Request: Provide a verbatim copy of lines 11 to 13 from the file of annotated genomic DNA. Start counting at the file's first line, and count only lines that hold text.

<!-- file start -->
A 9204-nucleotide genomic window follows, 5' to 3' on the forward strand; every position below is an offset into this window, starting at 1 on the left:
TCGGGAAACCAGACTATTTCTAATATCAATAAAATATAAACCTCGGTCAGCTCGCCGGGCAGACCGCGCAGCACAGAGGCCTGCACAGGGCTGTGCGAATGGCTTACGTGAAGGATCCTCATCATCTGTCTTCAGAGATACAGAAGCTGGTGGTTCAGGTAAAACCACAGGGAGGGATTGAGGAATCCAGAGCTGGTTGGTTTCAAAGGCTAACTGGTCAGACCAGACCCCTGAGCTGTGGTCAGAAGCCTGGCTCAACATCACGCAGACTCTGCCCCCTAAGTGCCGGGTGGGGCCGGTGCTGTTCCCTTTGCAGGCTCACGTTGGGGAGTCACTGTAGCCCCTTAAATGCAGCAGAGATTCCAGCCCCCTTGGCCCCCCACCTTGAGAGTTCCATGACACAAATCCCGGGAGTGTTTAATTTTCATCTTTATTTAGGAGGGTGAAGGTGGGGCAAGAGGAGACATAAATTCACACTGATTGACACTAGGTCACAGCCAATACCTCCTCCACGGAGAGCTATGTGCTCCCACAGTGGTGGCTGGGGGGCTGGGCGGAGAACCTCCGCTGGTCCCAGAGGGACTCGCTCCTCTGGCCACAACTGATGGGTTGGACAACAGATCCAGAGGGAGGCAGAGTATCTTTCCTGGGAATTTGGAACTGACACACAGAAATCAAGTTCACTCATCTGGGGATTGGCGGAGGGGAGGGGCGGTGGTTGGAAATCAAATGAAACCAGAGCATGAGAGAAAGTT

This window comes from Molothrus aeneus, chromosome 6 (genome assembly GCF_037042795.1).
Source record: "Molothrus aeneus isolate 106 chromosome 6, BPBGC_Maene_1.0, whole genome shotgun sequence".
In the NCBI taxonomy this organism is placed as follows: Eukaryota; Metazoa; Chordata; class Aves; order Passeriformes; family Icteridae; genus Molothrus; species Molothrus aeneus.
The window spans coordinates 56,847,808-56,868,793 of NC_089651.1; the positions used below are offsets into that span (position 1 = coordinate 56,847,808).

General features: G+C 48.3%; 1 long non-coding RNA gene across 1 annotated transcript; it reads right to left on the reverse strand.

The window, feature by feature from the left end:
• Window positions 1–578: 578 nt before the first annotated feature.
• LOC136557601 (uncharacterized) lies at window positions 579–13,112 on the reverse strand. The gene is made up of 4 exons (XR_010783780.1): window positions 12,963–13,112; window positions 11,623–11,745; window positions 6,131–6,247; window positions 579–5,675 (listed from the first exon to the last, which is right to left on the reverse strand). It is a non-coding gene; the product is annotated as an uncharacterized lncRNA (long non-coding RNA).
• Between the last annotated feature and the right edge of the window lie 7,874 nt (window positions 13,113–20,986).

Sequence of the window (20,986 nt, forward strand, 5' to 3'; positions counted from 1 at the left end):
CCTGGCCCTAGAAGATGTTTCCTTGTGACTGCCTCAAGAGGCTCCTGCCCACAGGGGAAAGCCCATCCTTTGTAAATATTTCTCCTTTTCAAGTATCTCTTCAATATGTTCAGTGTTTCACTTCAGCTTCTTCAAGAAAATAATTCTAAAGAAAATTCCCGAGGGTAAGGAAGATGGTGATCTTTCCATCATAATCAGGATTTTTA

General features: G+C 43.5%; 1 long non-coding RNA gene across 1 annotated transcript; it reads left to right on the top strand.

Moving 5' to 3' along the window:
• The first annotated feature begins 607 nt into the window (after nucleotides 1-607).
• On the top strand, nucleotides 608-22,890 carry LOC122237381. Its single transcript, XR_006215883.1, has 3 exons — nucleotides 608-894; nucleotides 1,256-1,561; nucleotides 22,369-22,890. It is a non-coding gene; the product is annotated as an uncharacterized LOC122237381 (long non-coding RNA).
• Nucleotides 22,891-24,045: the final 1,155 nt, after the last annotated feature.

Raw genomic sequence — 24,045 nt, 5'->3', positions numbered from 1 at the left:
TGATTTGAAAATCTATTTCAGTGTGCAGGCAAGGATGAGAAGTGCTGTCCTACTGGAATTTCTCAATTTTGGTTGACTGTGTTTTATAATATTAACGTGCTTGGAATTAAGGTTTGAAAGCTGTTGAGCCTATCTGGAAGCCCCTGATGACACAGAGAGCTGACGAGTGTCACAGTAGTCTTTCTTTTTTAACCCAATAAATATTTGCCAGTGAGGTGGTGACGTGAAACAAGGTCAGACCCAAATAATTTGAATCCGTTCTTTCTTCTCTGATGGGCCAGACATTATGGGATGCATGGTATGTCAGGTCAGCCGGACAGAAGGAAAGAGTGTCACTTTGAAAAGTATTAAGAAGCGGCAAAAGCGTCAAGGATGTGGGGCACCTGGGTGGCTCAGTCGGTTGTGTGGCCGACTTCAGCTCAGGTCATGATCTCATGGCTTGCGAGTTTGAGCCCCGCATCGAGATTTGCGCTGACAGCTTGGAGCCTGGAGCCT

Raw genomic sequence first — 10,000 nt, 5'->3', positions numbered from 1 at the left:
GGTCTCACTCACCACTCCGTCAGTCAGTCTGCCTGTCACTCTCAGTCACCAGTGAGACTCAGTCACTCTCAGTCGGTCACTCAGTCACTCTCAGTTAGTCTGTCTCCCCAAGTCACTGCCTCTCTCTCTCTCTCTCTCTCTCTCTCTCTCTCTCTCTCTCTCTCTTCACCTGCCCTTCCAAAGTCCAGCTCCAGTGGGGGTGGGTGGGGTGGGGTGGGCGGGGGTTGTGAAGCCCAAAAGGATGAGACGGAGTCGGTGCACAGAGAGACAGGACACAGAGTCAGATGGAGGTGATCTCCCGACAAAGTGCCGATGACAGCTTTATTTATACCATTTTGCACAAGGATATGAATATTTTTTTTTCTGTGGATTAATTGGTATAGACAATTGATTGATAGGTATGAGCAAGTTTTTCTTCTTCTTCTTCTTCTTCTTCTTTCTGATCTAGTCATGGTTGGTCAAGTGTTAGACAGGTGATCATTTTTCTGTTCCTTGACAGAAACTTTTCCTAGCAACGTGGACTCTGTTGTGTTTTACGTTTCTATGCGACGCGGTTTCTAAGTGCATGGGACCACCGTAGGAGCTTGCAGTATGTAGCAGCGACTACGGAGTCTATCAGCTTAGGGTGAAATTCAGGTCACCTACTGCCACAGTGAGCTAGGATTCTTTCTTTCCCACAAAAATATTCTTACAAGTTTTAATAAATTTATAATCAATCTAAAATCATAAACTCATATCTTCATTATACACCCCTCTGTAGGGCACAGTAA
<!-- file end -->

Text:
• Between the last annotated feature and the right edge of the window lie 7,874 nt (window positions 13,113–20,986).

Sequence of the window (20,986 nt, forward strand, 5' to 3'; positions counted from 1 at the left end):
CCTGGCCCTAGAAGATGTTTCCTTGTGACTGCCTCAAGAGGCTCCTGCCCACAGGGGAAAGCCCATCCTTTGTAAATATTTCTCCTTTTCAAGTATCTCTTCAATATGTTCAGTGTTTCACTTCAGCTTCTTCAAGAAAATAATTCTAAAGAAAATTCCCGAGGGTAAGGAAGATGGTGATCTTTCCATCATAATCAGGATTTTTA